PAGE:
;; global options: +cmd
;; Got answer:
;; ->>HEADER<<- opcode: QUERY, status: SERVFAIL, id: 44111
;; flags: qr rd ra; QUERY: 1, ANSWER: 0, AUTHORITY: 0, ADDITIONAL: 1

;; OPT PSEUDOSECTION:
; EDNS: version: 0, flags:; udp: 512
; EDE: 6 (DNSSEC Bogus)
;; QUESTION SECTION:
;sigfail.verteiltesysteme.net.  IN      A

;; Query time: 350 msec
;; SERVER: 9.9.9.9#53(9.9.9.9) (UDP)
;; WHEN: Sun Sep 11 20:45:58 EDT 2022
;; MSG SIZE  rcvd: 63
 

Username00

New Around Here
The OP seems to be talking about relying on the DNS service to perform the DNSSEC validation upstream. For example, Quad9 will do its own validation on 9.9.9.9, but not with 9.9.9.10.

Exactly. Client just points to DNS Server - if DNS Server is configured to perform DNSSEC - then it does that and responds with the IP back to the client requesting it.

So unless I have the client pointing to the Merlin router for DNS and the requests are forwarded from that point - then I can see DNSSEC being used. That's the logic I think is happening, but it's just not clearly stated in the documentation.

With DoT configured the requests are still leaving the router out the WAN encrypted - so the ISP has no visibility - other than the destination IP to route the traffic.
 

bbunge

Part of the Furniture
Exactly. Client just points to DNS Server - if DNS Server is configured to perform DNSSEC - then it does that and responds with the IP back to the client requesting it.

So unless I have the client pointing to the Merlin router for DNS and the requests are forwarded from that point - then I can see DNSSEC being used. That's the logic I think is happening, but it's just not clearly stated in the documentation.

With DoT configured the requests are still leaving the router out the WAN encrypted - so the ISP has no visibility - other than the destination IP to route the traffic.
Ah. Think I see what you want to know.
Clients on the LAN use the router as a DNS Server. The router then sends the DNS query to an upstream resolver and that resolver sends the query back via the reverse route. If DNSSEC is enabled on the router the query is validated between the upstream resolver and router ;UT there is no validation between the router and LAN client
 

Username00

New Around Here
Ah. Think I see what you want to know.
Clients on the LAN use the router as a DNS Server. The router then sends the DNS query to an upstream resolver and that resolver sends the query back via the reverse route. If DNSSEC is enabled on the router the query is validated between the upstream resolver and router ;UT there is no validation between the router and LAN client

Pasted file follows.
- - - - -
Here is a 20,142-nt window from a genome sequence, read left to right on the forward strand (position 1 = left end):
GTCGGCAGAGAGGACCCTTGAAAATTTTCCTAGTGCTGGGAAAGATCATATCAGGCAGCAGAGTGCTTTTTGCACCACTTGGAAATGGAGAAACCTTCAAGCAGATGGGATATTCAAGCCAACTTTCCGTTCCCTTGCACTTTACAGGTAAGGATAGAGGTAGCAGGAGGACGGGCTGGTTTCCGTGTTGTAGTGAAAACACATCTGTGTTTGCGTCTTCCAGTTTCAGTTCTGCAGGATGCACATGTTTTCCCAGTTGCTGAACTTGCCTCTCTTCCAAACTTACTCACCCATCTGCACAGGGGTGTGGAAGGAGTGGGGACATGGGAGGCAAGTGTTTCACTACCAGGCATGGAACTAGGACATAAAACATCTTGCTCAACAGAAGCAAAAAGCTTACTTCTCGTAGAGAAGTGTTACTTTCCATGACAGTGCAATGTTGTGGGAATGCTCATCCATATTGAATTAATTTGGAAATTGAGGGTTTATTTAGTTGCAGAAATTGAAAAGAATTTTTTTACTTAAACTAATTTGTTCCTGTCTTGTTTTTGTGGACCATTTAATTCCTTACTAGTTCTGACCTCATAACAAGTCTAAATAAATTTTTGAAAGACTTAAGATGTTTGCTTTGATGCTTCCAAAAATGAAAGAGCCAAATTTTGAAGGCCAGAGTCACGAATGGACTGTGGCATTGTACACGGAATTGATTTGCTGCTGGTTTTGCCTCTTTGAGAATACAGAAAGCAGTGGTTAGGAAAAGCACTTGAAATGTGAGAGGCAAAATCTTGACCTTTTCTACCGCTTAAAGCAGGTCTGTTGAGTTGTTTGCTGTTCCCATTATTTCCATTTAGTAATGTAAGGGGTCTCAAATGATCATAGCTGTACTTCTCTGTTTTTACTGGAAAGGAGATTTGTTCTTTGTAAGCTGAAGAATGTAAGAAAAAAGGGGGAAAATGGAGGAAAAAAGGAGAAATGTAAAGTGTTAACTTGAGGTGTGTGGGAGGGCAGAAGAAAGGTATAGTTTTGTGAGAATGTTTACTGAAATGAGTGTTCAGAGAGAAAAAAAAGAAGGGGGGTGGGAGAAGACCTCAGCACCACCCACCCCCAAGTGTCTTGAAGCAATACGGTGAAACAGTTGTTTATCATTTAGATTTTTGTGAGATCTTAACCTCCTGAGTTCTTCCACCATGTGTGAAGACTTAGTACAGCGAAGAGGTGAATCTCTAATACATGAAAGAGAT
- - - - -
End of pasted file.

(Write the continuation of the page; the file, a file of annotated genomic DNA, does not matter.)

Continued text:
Close. I understand if the clients on the LAN are pointing to the router, use the DNS servers there, then the DNSSEC settings are in play. What's not clear - is if clients on the LAN use the DoT DNS Server (external) - does the DNSSEC setting do anything at that point?

(Thanks, btw, for helping me sort through this.)
 

ColinTaylor

Part of the Furniture
What's not clear - is if clients on the LAN use the DoT DNS Server (external) - does the DNSSEC setting do anything at that point?
What do you mean by "external"? Are you still referring to the DoT servers setup on the router by setting "DNS Privacy Protocol = DNS-over-TLS (DoT)"?

If so, the router's DNSSEC setting still affects the router's DoT server. In this case dnsmasq acts as a proxy (proxy-dnssec) and the Stubby option dnssec_return_status: GETDNS_EXTENSION_TRUE is set. Link.

If however you're talking about clients that don't use the router for DNS at all but go directly to a different server then obviously the router's DNSSEC setting has no effect on them.
 
Last edited:

Username00

New Around Here
What do you mean by "external"? Are you still referring to the DoT servers setup on the router by setting "DNS Privacy Protocol = DNS-over-TLS (DoT)"?
Yes.
If so, the router's DNSSEC setting still affects the router's DoT server. In this case dnsmasq acts as a proxy (proxy-dnssec) and the Stubby option dnssec_return_status: GETDNS_EXTENSION_TRUE is set. Link.
Got it. I've seen mention of Stubby, but I don't see any configuration options in the GUI - and it appears to be working just fine - so I think I'm good.
If however you're talking about clients that don't use the router for DNS at all but go directly to a different server then obviously the router's DNSSEC setting has no effect on them.
OK - that's what I thought - I read a post somewhere that if it was enabled along with the DoT servers - then double lookups were occurring which would lead to longer DNS resolution times. That didn't make sense, didn't see anything really definitive in any instructions or online guides - so figured I would ask here.

Thanks for the explanation and your time.
 

Similar threads

Latest threads

Sign Up For SNBForums Daily Digest

Get an update of what's new every day delivered to your mailbox. Sign up here!
Top